CFPB urges financial institutions to report elder fraud cases
The Consumer Financial Protection Bureau is recommending that banks report suspected financial crimes against the elderly to local, state and federal authorities.
On Wednesday, the CFPB updated a 2016 advisory by recommending that financial institutions file suspicious activity reports on elder fraud to law enforcement agencies.
The CFPB reiterated that elder fraud is “widespread and damaging,” with an average loss of $41,800 among victims over the age of 70.
“The Bureau is renewing its efforts to alert banks and credit unions to elder financial exploitation as they are uniquely positioned to detect that an older account holder has been targeted or victimized, and to take action,” CFPB Director Kathy Kraninger said in a press release. “The Bureau stands ready to work with federal, state and local authorities and financial institutions to protect older adults from abusive financial practices that rob them of their financial security.”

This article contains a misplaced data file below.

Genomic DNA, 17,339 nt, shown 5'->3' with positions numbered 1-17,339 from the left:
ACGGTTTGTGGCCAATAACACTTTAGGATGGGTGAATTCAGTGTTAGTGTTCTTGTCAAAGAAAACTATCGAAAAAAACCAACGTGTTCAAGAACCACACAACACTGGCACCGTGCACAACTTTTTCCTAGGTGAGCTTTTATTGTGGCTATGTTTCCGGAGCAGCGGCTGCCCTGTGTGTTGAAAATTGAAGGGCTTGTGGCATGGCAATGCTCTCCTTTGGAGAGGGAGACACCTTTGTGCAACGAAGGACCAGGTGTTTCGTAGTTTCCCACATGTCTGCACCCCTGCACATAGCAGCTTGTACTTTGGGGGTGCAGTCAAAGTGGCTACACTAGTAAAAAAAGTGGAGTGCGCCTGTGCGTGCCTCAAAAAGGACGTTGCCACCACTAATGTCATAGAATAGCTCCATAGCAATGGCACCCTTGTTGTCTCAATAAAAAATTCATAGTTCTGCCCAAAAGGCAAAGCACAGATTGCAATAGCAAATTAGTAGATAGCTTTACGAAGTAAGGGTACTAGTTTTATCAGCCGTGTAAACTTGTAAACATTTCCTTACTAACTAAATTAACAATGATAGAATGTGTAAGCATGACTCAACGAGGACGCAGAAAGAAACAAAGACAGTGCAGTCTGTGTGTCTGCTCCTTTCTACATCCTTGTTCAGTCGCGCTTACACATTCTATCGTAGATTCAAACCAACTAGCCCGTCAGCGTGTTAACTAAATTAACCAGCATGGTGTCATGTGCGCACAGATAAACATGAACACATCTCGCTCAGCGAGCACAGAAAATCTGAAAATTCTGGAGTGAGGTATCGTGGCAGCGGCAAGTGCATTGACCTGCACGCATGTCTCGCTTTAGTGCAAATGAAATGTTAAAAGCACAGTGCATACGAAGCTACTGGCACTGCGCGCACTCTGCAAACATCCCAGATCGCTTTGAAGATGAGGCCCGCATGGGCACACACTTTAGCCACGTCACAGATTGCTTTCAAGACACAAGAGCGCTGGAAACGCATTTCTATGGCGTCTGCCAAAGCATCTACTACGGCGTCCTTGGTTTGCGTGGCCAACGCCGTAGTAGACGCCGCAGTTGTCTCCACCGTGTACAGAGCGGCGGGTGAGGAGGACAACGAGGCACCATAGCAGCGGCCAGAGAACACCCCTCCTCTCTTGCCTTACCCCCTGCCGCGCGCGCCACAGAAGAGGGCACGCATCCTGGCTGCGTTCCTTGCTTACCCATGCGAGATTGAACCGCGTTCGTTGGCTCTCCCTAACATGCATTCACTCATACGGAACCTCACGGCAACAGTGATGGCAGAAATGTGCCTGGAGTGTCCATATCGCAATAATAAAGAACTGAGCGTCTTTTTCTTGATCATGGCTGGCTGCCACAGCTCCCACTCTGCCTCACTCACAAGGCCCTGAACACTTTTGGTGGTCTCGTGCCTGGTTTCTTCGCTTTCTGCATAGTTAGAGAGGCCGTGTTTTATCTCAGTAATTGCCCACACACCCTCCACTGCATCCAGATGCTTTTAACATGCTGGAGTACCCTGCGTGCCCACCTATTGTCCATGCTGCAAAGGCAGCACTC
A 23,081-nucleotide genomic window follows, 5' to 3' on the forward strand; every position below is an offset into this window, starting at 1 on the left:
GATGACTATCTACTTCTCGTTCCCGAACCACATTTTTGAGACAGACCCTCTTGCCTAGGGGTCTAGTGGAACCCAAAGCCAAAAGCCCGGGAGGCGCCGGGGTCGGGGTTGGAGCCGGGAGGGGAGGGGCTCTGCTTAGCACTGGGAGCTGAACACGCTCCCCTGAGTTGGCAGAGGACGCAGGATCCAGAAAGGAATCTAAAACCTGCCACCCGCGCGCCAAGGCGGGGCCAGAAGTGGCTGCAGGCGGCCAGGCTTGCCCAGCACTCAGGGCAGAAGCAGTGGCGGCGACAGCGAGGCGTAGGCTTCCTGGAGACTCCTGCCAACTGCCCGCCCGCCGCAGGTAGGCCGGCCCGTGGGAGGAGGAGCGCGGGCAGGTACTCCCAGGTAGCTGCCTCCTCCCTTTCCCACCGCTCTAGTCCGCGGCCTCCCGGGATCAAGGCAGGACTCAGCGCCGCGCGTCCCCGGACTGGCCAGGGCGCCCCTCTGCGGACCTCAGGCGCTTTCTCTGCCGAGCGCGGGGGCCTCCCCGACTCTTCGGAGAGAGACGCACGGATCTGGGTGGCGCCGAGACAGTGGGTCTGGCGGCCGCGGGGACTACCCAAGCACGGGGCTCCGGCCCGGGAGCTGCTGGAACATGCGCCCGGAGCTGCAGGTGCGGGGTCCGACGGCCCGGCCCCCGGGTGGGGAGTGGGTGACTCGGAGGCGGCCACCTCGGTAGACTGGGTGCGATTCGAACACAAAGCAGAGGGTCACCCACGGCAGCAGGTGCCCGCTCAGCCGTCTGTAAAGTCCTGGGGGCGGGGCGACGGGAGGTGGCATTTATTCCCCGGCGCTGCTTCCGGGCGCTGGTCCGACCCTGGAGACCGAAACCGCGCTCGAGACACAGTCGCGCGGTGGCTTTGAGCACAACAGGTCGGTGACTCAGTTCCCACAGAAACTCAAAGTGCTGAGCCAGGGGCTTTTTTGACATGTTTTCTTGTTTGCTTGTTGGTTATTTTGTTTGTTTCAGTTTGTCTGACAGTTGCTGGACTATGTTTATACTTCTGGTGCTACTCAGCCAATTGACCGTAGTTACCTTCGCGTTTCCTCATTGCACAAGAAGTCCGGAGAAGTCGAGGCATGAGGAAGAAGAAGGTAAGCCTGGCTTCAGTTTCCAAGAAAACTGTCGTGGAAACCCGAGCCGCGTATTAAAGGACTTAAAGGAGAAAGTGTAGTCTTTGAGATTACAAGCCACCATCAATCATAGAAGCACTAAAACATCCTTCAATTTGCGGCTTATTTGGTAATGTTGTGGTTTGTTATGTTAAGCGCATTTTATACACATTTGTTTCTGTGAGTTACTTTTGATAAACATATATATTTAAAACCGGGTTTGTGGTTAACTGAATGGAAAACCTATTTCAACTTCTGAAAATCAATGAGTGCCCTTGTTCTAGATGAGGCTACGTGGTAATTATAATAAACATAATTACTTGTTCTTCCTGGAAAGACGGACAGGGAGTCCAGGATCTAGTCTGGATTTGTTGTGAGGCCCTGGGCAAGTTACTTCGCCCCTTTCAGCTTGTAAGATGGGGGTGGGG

A 2019 study found that just 28% of SARs related to financial abuse of the elderly also indicated that the activity was reported to law enforcement or other authorities.
While financial institutions are filing an increasing number of SARs identifying elder abuse, in most cases the reports do not indicate that the financial institutions are reporting directly to law enforcement, the bureau said.
“More reporting to the relevant law enforcement agencies can increase investigation and prosecution,” the CFPB said.
The bureau's study listed relevant laws on the 26 states and the District of Columbia that mandate reporting of elder financial exploitation.